A telescope by Henry Hindley

This post was written by Tim Hughes

The work of Henry Hindley of York was researched by Rodney Law and published in Antiquarian Horology (1971/2). The article describes two equatorially mounted telescopes signed Hindley.

The first of the two telescopes forms part of the collection of the Burton Constable Foundation, East Yorkshire, and the later instrument is now in the collection of the Science Museum London.

In recent months, the earlier instrument (circa 1740) has been through a process of conservation cleaning and close study by Tim Hughes of West Dean College.

The instrument is regarded as of significance and is known to have been purchased by William Constable for use in the eighteenth century observations of the Transit of Venus. The telescope mount bears much resemblance to that by James Short published in Philosophical Transactions in 1760, having meridional, equatorial and declination circles over a primary setting circle.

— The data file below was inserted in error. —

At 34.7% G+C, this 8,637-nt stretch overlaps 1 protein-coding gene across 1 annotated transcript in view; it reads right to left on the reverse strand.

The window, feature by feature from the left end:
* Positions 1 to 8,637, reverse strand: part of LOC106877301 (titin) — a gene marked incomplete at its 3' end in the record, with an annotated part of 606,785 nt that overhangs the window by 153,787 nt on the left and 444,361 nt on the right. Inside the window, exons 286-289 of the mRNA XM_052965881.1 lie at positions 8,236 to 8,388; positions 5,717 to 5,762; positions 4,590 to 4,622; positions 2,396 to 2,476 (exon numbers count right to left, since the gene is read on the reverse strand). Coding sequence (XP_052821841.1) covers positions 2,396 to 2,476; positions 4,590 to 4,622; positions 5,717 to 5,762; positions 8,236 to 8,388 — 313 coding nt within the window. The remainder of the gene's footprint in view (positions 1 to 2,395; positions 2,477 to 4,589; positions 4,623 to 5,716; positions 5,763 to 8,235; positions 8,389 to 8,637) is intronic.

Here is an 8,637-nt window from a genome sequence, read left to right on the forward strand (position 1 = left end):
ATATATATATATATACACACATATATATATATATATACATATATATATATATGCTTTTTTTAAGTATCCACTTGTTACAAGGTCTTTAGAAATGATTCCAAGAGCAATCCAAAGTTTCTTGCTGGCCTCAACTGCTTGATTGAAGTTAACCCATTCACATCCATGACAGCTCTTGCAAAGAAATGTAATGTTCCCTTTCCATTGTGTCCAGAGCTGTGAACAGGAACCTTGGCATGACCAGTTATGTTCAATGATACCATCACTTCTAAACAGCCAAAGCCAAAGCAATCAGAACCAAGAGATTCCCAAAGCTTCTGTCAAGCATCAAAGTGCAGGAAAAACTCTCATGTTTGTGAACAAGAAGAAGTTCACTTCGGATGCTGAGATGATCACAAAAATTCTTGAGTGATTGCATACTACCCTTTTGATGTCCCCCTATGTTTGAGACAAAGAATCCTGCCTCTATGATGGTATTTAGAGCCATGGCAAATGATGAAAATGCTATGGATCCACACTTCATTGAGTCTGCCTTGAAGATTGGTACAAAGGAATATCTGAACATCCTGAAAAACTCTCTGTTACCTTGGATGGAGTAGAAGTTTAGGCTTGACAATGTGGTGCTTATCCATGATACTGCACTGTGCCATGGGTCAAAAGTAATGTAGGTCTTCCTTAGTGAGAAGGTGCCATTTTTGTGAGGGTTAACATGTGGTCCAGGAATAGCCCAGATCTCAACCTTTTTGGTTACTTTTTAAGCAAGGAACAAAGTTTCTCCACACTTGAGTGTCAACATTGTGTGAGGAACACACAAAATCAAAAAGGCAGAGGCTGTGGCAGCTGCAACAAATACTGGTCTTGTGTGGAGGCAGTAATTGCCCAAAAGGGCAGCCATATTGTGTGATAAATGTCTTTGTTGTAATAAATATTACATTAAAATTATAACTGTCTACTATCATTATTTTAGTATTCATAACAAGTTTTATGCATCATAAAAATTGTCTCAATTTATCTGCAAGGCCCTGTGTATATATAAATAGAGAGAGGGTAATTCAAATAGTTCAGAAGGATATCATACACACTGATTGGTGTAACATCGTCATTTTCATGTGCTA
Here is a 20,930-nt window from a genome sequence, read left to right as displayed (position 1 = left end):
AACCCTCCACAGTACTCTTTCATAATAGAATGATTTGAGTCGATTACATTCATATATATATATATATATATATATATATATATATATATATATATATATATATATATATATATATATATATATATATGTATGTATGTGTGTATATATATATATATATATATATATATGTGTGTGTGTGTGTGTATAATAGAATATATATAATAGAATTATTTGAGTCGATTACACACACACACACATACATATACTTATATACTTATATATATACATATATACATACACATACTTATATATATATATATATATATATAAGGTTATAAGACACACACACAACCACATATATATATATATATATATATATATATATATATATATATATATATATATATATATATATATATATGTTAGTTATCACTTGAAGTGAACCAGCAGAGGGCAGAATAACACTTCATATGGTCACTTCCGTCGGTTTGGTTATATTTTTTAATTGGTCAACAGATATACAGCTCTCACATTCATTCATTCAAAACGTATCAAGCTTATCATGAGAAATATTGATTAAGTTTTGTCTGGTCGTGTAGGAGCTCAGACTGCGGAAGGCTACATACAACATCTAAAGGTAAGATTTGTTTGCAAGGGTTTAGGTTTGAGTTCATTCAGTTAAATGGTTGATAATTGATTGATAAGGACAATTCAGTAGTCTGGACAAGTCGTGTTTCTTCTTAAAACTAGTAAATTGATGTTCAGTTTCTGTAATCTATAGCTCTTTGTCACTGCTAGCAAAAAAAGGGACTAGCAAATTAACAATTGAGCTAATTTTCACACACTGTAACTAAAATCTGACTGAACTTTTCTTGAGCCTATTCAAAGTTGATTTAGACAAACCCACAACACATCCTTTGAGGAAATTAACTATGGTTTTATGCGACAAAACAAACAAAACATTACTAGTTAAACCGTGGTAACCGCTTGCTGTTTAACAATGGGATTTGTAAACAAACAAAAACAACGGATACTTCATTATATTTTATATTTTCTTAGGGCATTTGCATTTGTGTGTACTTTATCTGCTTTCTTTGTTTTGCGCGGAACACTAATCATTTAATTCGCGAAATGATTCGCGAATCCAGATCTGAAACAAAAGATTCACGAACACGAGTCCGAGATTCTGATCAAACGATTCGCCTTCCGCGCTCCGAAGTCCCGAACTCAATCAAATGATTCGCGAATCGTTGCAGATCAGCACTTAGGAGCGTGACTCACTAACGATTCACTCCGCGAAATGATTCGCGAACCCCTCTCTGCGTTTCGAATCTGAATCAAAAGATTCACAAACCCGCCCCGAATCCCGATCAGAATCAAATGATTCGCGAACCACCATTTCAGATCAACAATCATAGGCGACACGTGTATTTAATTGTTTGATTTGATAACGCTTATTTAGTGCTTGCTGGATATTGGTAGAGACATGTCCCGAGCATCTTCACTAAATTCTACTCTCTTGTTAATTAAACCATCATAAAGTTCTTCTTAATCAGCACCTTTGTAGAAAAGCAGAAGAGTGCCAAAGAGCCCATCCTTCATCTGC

Interestingly, Hindley’s telescope mount is a combination of sound mechanical clockmaking practice – including the very precise and beautifully made worm gearing – and surprisingly unstable telescope mount which raises questions about the development process and Hindley’s involvement with the various stages of manufacture.

The instrument is signed on the micrometer box only, which is in itself a piece of clockmaking genius. Within the box are fitted four reticule frames, connected by intermeshing contrate wheels operated by a setting knob. The reticules form an adjustable square frame within the field of vision allowing angular measurement of the size or distance between objects.

An equatorially mounted telescope by Henry Hindley of York
The micrometer box with cover plates removed
The reticule frame
The declination circle
The declination screw in its pivotted frame

Work on cleaning and recording the instrument is almost completed and has been assisted by Charles Frodsham and Company Limited who have kindly carried out measurement of the gearing of the equatorial circle and its driving worm.

Once re-assembled, we intend to carry out field tests with the help of a professional surveyor in order to better understand the calibration and range of the instrument which may further inform its purpose and limitations. A paper giving a technical description of the construction of the instrument to appear in AH in due course!

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